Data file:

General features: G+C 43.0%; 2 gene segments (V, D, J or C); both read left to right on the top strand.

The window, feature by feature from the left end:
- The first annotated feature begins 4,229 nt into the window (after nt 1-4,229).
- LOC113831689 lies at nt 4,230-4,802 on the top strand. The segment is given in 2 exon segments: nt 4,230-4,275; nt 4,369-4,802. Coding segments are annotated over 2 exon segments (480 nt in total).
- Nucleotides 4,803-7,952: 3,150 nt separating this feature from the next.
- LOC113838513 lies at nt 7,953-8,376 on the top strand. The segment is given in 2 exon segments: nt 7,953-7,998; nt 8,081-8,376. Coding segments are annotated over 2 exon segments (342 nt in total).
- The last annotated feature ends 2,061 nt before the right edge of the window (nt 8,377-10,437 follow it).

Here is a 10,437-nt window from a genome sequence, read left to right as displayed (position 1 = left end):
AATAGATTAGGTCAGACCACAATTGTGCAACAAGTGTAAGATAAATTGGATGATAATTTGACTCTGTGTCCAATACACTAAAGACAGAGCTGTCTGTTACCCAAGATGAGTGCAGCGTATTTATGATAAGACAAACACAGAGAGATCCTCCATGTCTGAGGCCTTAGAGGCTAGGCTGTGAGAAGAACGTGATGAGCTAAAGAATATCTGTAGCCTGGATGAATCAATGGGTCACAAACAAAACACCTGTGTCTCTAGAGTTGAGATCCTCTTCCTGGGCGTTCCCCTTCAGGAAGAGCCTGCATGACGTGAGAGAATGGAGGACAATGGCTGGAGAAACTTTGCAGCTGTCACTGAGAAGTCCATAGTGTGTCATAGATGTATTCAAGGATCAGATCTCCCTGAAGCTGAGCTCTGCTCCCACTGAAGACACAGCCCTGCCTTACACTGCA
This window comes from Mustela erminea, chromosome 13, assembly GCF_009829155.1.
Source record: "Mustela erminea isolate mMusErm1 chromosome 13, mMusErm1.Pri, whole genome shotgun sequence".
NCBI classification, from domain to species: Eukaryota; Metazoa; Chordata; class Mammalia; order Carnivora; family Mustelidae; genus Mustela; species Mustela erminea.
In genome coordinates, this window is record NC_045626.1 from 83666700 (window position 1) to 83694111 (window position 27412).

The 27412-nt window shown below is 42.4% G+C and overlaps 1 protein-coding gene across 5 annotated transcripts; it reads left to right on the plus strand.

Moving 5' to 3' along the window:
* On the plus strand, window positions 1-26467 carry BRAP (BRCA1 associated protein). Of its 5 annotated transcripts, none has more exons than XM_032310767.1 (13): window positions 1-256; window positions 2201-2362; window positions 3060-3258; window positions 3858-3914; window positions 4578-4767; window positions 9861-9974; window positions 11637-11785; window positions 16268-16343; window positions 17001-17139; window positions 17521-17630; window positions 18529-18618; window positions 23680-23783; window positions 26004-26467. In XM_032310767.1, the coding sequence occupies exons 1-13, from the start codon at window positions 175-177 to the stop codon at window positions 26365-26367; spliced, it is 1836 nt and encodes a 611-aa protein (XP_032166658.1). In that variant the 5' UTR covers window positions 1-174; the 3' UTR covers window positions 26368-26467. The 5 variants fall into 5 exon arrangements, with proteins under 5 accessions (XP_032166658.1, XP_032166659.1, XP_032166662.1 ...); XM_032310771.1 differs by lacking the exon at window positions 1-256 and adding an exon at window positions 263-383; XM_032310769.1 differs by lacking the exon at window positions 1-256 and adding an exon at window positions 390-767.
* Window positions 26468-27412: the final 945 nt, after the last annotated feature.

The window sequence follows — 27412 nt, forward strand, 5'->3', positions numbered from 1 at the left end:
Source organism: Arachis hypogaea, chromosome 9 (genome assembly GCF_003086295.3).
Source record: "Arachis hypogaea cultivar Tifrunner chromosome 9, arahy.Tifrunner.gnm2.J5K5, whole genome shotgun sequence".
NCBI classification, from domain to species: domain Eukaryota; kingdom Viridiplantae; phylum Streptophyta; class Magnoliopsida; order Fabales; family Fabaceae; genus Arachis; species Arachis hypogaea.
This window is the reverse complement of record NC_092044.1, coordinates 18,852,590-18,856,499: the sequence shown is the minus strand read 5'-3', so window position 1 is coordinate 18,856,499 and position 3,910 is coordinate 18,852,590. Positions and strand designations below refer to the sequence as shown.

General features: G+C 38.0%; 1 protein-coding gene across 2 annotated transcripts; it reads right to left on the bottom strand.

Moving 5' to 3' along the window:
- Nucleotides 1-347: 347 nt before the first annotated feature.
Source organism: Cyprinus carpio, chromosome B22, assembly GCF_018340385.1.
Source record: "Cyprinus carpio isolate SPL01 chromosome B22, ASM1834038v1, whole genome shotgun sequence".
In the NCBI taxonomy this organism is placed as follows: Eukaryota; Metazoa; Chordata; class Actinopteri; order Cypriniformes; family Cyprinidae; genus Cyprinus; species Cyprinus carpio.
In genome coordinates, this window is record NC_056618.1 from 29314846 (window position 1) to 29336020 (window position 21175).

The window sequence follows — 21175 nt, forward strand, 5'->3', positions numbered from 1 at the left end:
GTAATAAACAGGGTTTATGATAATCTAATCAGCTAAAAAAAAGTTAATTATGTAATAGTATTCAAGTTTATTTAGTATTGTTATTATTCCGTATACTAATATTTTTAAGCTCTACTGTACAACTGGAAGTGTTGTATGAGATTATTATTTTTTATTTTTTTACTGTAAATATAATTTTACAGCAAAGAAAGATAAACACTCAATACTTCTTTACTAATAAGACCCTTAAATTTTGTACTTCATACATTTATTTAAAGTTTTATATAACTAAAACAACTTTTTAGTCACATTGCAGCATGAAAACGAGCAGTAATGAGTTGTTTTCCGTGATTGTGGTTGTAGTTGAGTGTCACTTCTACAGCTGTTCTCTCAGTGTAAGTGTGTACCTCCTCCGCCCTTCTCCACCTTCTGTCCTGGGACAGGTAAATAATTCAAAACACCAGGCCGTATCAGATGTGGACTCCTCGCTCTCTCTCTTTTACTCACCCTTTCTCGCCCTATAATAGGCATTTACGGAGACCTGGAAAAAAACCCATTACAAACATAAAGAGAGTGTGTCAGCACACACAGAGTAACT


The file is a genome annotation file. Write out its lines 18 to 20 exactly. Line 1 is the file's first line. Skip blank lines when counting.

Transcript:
The window sequence follows — 27412 nt, forward strand, 5'->3', positions numbered from 1 at the left end:
Source organism: Arachis hypogaea, chromosome 9 (genome assembly GCF_003086295.3).
Source record: "Arachis hypogaea cultivar Tifrunner chromosome 9, arahy.Tifrunner.gnm2.J5K5, whole genome shotgun sequence".